I’ve been fascinated by nature from a young age. That innate interest led me to want to learn how molecules work together to make muscles contract. More specifically, since the heart is a pump made of cardiac muscles, I wanted to find out which molecules regulate heart development and how to stimulate heart regeneration after cardiac injuries such as heart attack (which leads to a loss of millions of cardiac muscle cells).
My research draws on my expertise in molecular and developmental biology, especially transcriptional and signaling regulation. Earlier in my career, I studied a series of key transcriptional factors and epigenetic regulators required for cardiovascular development and vessel morphogenesis, as well as the Hippo signaling pathway in cardiac regeneration in response to injury.
Since joining Cincinnati Children’s in 2013, I’ve used a multidisciplinary approach — including molecular and cellular biology, genetics, biochemistry, immunology and imaging microscopy — to investigate key signaling molecules in heart development and regeneration to get a better understanding of the complex gene networks controlling cardiovascular remodeling, function and pathogenesis.
Our research group focuses on cardiovascular development and vessel morphogenesis. We use a multidisciplinary approach including molecular and cellular biology, mouse genetics, biochemistry, immunology and imaging microscopy to investigate key signaling molecules in heart development and regeneration. Beyond cardiac biology, we also study vascular network development, angiogenesis and vascular remodeling using the eye and brain as model systems to elucidate important molecular mechanisms that control organogenesis and tumorigenesis.
Ultimately, we aim to translate our collective findings from basic scientific research to therapeutic intervention and patient care.
Over the years, my research has been supported by a variety of funding from internal and external sources. This funding includes an NIH R01 grant (2016-2021); Cincinnati Children’s Trustee Award Grant (2014-2016); American Heart Association Beginning Grants in Aid (2013-2014, 2010-2012); an NIH T32 cardiology training grant (2008-2010); and an NIH T32 nephrology training grant (2007-2008).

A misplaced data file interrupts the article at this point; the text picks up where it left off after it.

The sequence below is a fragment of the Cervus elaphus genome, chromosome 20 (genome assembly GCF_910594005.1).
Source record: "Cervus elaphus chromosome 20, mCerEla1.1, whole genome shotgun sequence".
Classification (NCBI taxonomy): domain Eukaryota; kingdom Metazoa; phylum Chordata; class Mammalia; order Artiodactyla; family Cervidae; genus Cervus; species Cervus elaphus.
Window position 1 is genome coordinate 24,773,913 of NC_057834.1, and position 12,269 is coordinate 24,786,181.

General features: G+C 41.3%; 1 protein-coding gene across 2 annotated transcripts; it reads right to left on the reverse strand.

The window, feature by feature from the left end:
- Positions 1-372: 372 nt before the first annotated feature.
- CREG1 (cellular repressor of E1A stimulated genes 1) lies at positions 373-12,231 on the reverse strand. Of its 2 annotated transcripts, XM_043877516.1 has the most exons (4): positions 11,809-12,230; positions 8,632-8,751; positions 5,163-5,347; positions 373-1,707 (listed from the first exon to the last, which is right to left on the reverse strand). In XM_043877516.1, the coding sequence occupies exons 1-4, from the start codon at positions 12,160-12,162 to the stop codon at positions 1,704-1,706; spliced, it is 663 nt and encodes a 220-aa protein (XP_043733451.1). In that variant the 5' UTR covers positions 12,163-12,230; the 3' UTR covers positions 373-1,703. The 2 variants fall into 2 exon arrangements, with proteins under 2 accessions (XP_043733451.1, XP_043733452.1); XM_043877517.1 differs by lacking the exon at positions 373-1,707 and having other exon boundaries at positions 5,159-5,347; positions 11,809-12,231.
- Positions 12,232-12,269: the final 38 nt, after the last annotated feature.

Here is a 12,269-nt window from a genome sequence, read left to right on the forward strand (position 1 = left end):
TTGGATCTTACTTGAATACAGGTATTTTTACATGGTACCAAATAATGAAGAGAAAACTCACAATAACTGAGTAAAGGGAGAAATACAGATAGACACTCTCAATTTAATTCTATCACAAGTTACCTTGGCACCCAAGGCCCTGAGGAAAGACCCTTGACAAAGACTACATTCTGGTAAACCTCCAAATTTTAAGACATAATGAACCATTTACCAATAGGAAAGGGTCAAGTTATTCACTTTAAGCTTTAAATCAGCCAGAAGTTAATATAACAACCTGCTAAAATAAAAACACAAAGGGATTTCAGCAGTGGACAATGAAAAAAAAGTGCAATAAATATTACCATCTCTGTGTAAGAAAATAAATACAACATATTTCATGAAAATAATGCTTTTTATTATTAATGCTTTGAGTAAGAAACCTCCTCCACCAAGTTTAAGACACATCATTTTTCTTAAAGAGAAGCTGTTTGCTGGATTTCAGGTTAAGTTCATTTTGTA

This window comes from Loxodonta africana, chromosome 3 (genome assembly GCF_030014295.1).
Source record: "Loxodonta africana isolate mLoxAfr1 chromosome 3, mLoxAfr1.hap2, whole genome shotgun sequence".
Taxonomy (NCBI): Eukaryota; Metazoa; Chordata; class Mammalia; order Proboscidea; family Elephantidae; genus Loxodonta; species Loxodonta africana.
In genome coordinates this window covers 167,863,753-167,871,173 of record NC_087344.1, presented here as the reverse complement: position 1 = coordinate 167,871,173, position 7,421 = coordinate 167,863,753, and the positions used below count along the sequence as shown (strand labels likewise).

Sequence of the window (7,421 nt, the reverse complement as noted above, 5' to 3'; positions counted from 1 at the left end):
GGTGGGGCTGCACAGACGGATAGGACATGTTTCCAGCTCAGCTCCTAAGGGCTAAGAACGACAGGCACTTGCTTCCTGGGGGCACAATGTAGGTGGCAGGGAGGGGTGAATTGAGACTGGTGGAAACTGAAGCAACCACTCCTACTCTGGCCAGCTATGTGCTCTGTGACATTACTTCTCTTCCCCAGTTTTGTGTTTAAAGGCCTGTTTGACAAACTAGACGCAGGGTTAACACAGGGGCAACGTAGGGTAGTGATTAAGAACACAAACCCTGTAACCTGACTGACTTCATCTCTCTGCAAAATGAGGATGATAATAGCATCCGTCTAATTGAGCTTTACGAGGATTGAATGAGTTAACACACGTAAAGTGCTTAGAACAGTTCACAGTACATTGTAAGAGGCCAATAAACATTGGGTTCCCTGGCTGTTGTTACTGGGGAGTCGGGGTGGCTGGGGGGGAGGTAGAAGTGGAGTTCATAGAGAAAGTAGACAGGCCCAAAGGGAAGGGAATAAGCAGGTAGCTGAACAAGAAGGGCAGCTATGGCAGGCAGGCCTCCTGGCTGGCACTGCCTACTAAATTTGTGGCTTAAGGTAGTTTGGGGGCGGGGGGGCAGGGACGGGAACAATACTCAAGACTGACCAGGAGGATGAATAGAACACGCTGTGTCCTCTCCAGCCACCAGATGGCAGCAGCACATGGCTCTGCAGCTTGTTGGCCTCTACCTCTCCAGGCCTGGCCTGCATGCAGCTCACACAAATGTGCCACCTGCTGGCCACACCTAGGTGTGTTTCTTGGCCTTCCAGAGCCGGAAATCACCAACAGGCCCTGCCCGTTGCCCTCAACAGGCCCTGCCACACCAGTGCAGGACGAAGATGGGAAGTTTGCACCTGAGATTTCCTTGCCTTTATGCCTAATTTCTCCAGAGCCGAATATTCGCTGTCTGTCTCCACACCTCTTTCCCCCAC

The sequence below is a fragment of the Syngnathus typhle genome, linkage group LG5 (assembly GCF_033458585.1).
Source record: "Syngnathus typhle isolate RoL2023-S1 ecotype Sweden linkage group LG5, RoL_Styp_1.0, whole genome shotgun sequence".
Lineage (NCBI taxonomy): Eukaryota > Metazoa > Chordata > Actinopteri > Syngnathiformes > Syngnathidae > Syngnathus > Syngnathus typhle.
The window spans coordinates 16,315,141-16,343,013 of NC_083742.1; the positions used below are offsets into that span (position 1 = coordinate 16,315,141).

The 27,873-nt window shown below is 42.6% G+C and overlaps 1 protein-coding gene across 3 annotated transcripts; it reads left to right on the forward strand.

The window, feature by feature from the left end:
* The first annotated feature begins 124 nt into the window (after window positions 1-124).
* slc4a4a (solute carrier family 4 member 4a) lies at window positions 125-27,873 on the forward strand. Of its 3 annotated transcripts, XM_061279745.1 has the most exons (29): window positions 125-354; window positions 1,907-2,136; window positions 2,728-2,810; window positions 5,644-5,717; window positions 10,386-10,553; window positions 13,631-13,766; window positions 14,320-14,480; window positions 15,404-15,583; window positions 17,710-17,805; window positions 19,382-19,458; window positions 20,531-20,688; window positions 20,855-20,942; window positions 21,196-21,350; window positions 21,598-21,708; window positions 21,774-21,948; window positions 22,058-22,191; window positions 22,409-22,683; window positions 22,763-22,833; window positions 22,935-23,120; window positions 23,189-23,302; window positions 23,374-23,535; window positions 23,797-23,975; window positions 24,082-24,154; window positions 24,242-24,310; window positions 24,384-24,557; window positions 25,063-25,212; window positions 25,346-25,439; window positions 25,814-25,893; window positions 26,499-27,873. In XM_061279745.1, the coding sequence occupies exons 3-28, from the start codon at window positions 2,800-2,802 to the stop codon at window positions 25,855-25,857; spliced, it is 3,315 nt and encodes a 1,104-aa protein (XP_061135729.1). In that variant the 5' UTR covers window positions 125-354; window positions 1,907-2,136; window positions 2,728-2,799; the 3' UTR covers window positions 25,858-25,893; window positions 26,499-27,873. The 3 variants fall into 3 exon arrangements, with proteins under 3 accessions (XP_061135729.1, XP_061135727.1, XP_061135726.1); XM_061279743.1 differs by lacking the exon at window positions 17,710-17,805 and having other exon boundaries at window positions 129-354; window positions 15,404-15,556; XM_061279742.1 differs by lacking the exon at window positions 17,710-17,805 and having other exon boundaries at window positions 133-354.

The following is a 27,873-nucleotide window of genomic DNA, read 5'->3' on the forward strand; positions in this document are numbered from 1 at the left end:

MS: Robert Wood Johnson Medical School, Piscataway, NJ.
PhD: The University of Texas Southwestern Medical Center, Dallas, TX.
Postdoctoral Fellowship: The University of Texas Southwestern Medical Center, Dallas, TX.
Regulation of organogenesis such as cardiovascular and heart growth and regeneration, and the nervous system development
Experimental Hematology and Cancer Biology, Cancer and Blood Diseases
Human fetal cerebellar cell atlas informs medulloblastoma origin and oncogenesis. Nature. 2022; 612:787-794.
Yap1-Scribble polarization is required for hematopoietic stem cell division and fate. Blood. 2020; 136:1824-1836.
Programming of Schwann Cells by Lats1/2-TAZ/YAP Signaling Drives Malignant Peripheral Nerve Sheath Tumorigenesis. Cancer Cell. 2018; 33:292-308.e7.
YAP/TAZ-CDC42 signaling regulates vascular tip cell migration. Proceedings of the National Academy of Sciences of USA. 2017; 114:10918-10923.
A reciprocal regulatory loop between TAZ/YAP and G-protein Gαs regulates Schwann cell proliferation and myelination. Nature Communications. 2017; 8:15161.
Hippo pathway effector Yap promotes cardiac regeneration. Proceedings of the National Academy of Sciences of USA. 2013; 110:13839-13844.
Mending broken hearts: cardiac development as a basis for adult heart regeneration and repair. Nature Reviews: Molecular Cell Biology. 2013; 14:529-541.
Regulation of insulin-like growth factor signaling by Yap governs cardiomyocyte proliferation and embryonic heart size. Science Signaling. 2011; 4:ra70.